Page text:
Senator Suzi Oppenheimer (D-Mamaroneck) announced passage of Governor David Paterson’s proposed bailout of the Metropolitan Transportation Authority (MTA), which was approved by the Senate on May 6. The measure provides $2.26 billion for the financially crippled MTA and affords New York area commuters significant relief from the exorbitant fare hikes and drastic service reductions that had been anticipated.
The unlimited-ride MetroCard, for example, which the MTA had planned to increase to $103 per month, is now expected to rise more moderately from $81 to $89. The cost of a subway ride will increase to $2.25, not $2.50 as was previously announced. In Westchester County, the cost of a monthly Metro-North rail pass is expected to increase by 10 percent, significantly less than the 24-29 percent fare hikes that the MTA had proposed in March of this year. The MTA bailout will be funded by a payroll tax, a surcharge on taxicab rides, and increases in vehicle registration and license fees, as well as taxes on car rentals.
Senator Oppenheimer had serious concerns about the payroll tax, favoring the imposition of tolls on the East and Harlem River bridges as one alternative source of funding. She opposed the imposition of the payroll tax on schools, municipalities and not-for-profit organizations and proposed changes in the original plan to protect these institutions. While Senator Oppenheimer was not able to achieve all of the relief she sought, she was successful in obtaining financial concessions for local school districts. First, the payroll tax levy will not go into effect for school districts until September 1, 2009, not March 1st as for other entities. Second, and most importantly, school districts will be fully reimbursed for any payroll taxes collected in this and every year for which the levy remains in effect.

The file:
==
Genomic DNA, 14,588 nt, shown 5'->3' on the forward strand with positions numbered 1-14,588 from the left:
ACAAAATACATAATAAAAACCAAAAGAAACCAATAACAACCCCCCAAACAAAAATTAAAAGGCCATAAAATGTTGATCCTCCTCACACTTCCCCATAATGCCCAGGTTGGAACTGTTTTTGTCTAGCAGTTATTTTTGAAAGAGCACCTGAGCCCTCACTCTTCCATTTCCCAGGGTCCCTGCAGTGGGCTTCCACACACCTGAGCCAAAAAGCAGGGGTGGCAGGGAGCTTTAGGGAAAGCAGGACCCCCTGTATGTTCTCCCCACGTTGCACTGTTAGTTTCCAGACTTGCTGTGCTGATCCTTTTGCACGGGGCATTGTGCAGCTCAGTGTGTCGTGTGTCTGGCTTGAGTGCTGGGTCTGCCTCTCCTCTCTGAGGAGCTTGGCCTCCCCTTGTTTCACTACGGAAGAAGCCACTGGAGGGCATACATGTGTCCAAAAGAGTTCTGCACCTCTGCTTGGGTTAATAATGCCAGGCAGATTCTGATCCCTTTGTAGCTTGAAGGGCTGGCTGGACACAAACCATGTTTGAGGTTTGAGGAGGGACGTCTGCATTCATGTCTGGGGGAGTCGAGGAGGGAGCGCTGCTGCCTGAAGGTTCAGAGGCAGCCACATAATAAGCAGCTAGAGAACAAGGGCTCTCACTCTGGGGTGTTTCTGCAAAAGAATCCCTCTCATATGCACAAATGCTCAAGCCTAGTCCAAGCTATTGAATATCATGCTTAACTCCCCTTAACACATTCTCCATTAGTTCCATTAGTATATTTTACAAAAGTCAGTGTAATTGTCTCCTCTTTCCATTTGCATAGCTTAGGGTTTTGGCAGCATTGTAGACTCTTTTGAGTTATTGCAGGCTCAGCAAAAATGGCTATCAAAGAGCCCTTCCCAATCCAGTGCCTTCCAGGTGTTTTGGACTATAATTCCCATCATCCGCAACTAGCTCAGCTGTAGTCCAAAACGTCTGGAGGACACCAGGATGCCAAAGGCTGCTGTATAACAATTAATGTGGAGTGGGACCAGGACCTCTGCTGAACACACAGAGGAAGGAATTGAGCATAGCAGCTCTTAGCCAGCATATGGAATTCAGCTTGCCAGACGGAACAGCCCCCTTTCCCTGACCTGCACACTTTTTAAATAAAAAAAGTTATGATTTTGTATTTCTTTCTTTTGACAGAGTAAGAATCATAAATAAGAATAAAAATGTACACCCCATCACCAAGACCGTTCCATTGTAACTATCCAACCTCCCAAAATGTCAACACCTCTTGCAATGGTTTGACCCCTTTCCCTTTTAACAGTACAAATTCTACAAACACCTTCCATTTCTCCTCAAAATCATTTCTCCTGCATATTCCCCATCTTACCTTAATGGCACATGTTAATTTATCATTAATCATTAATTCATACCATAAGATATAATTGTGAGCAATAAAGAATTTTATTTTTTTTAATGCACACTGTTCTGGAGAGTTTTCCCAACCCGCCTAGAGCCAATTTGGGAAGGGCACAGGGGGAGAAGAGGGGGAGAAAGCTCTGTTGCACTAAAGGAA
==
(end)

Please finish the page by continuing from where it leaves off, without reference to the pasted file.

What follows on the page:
“While I would have preferred an explicit exemption for school districts, I worked hard to broker a compromise that would help local school districts and offer some protection for taxpayers who are already struggling with the growing burden of high property taxes,” said Senator Oppenheimer. The Senator praised the Governor and Senate Majority Leader Malcolm A. Smith “for listening to my concerns and making a real effort to address the needs of financially pressed school districts and homeowners.”
As amended, the MTA bailout plan will restore, on a full year basis, more than $60 million to schools throughout the MTA region. “As Chair of the Education Committee, I am pleased that property taxes collected for education will remain available to school districts for their intended purpose – the education of our children.”
The State Assembly also voted to approve the bailout measure, which Governor Paterson signed into law on May 7, 2009.